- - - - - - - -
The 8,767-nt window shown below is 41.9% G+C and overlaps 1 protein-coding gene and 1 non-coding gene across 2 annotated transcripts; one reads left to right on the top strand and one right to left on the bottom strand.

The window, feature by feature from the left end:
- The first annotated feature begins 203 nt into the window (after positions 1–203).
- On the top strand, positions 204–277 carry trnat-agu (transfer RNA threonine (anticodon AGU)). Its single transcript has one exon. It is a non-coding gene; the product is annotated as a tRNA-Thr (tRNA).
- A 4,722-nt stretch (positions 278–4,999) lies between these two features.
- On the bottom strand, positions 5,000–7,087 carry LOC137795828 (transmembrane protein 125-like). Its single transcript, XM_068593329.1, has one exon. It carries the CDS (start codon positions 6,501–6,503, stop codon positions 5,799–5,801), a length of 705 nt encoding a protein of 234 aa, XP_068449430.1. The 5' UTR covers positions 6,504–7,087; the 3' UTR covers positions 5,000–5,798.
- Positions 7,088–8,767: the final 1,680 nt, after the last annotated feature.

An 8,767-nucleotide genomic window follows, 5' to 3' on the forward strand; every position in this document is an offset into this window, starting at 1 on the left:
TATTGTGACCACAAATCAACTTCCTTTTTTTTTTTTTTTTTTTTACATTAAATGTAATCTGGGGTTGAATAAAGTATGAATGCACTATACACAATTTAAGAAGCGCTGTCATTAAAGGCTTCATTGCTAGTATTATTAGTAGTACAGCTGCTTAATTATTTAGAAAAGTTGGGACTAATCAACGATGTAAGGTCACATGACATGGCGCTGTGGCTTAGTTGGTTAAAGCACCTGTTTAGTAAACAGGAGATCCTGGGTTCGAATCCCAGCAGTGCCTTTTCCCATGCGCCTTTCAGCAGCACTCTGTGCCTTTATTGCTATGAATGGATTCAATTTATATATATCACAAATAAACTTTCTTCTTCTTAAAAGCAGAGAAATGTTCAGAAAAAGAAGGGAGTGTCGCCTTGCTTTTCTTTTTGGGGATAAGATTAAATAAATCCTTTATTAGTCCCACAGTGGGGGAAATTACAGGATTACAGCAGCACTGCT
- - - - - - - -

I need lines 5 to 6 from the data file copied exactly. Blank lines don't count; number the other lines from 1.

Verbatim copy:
- A 4,722-nt stretch (positions 278–4,999) lies between these two features.
- On the bottom strand, positions 5,000–7,087 carry LOC137795828 (transmembrane protein 125-like). Its single transcript, XM_068593329.1, has one exon. It carries the CDS (start codon positions 6,501–6,503, stop codon positions 5,799–5,801), a length of 705 nt encoding a protein of 234 aa, XP_068449430.1. The 5' UTR covers positions 6,504–7,087; the 3' UTR covers positions 5,000–5,798.